Red Tailed Hawk

Recently we paid a visit to one of our favorite places near home, Squaw Creek National Wildlife Refuge. The refuge’s busiest time of the year is in the winter with thousands of migrating waterfowl passing through. But there is still a lot to see there other times of the year as well.

In the next few blog posts, I’ll show you all the animals we saw there on our recent trip.

Today’s animal is a Red Tailed Hawk.

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I’ve seen these birds of prey flying overhead all my life. Here a few fast facts:

  • They are the most common hawk in North America
  • They weigh between 1.5 to 3.5 pounds
  • Their wingspan is between 4 and 5 feet
  • Their tail is white below and cinnamon red above, hence the “red tail”
  • They soar in wide circles over open fields looking for prey such as mice, voles, ground squirrels, lizards and snakes
  • On the attack, they descend in a slow controlled dive with feet outstretched
  • Courtship occurs on the wing with the male showing off his acrobatic skill in the air. He will occasionally grab her talons with his own (like holding hands) in mid air. They mate for life.
  • Females lay 1-3 eggs and she is the primary incubator of them. Males incubate the eggs only when the female goes off to feed. Usually the male brings food to the female while she is incubating.
  • Eggs hatch in 28-35 days, and are fed dead animals brought to the nest by the male. The young leave the nest at about 40-45 days. Their parents continue to care for them until they learn to catch their own prey at about 4 months of age.
  • The average lifespan is 20 years.

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Up Next:  Another of the fascinating animals hanging out at the refuge.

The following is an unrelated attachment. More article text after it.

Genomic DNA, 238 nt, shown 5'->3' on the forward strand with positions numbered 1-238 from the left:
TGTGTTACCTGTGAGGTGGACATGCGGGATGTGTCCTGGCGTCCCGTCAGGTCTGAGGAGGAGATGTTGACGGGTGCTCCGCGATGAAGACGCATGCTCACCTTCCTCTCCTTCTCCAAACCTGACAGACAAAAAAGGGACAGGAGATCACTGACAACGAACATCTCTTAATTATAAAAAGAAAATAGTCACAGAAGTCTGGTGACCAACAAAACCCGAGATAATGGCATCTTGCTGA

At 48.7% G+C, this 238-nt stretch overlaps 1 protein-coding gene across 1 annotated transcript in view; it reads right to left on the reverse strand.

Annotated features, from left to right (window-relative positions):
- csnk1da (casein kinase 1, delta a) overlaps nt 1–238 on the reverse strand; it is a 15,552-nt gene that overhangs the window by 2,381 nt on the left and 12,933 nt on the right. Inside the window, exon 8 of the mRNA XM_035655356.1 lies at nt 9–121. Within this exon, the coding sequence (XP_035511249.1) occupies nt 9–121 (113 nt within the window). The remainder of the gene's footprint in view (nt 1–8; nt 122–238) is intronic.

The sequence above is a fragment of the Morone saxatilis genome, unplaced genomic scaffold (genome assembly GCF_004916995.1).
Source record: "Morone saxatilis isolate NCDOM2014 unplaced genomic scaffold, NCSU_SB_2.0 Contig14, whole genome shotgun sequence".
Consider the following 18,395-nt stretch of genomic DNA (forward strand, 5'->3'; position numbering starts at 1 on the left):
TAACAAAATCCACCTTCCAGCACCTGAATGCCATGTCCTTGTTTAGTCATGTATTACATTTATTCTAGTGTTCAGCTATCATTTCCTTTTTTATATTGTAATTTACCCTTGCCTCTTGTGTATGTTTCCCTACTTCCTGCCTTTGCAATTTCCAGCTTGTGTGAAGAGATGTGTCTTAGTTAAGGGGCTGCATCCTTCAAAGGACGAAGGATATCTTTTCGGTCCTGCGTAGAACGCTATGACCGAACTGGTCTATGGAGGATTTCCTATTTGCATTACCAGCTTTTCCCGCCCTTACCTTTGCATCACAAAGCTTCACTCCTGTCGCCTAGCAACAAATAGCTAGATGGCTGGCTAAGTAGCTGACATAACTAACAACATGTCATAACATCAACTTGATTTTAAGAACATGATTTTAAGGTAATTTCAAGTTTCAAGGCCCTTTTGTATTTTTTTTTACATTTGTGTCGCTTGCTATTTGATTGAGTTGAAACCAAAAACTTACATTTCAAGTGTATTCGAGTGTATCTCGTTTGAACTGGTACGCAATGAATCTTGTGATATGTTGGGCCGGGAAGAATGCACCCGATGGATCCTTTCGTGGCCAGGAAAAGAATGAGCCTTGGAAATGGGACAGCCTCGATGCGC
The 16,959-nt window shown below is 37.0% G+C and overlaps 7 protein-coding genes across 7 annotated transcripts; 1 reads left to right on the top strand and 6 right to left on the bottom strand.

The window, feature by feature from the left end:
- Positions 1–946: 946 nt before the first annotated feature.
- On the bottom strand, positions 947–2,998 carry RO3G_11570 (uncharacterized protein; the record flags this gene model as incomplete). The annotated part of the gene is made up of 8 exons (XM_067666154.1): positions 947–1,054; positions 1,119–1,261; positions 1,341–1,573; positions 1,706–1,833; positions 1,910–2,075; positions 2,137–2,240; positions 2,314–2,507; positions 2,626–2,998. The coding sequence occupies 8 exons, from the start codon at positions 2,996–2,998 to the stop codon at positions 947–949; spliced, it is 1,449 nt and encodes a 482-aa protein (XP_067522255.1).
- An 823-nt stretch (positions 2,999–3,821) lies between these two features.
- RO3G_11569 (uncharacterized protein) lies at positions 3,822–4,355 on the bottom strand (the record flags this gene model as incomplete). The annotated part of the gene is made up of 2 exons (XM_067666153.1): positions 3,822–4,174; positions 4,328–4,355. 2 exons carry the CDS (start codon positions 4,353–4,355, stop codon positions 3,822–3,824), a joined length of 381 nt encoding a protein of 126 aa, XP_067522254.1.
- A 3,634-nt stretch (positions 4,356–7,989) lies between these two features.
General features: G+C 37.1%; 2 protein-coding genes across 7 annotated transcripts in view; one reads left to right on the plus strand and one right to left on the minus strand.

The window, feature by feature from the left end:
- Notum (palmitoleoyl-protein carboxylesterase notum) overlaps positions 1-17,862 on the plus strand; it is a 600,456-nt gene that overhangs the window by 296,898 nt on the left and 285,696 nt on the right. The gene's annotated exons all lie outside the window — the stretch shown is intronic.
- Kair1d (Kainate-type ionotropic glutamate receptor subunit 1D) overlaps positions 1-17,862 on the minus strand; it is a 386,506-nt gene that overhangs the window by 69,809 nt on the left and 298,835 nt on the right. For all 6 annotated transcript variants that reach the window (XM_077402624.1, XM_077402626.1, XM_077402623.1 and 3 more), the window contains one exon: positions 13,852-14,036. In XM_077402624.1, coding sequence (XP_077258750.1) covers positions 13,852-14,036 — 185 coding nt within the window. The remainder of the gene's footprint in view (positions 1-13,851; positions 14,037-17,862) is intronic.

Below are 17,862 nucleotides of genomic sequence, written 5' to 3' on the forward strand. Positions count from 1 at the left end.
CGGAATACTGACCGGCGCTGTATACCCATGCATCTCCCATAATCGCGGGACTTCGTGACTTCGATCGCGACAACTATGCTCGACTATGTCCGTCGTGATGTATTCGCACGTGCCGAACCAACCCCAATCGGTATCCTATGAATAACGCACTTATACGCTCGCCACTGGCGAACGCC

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5 comments to Red Tailed Hawk

  • Jeanne

    I’m fascinated by hawks and other birds of prey. They are so beautiful. I didn’t realize the red tails have such a long life span. Thanks for the lovely pictures and the info!

  • Vivian

    Your photos are really great! He/she has some serious talons. I watched one once take apart a squirrel’s nest near where I live. Fascinating and scary at the same time. They are beautiful birds.

  • Tina

    Very beautiful. I love the fact they mate for life and hold hands.

  • Doe in Mi

    Aren’t they beautiful? I moved here 18 yrs. ago and there is a pair living in the woods across the street and are still there. I don’t see them as much as I used too. I’ve always watched for them because they glide and float around so lovely – just to beautiful for words.

  • Lorraine

    Red tail hawks are just beautiful. If I remember correctly they are protected in NY where I once lived. We have hawks come into the back yard here in Lexington in the winter to get their dinners at our bird feeders. No need to go into detail. They are beautiful! You can tell they are in the area in winter because the blue jays will just scream away and scare the other birds away from the feeders.

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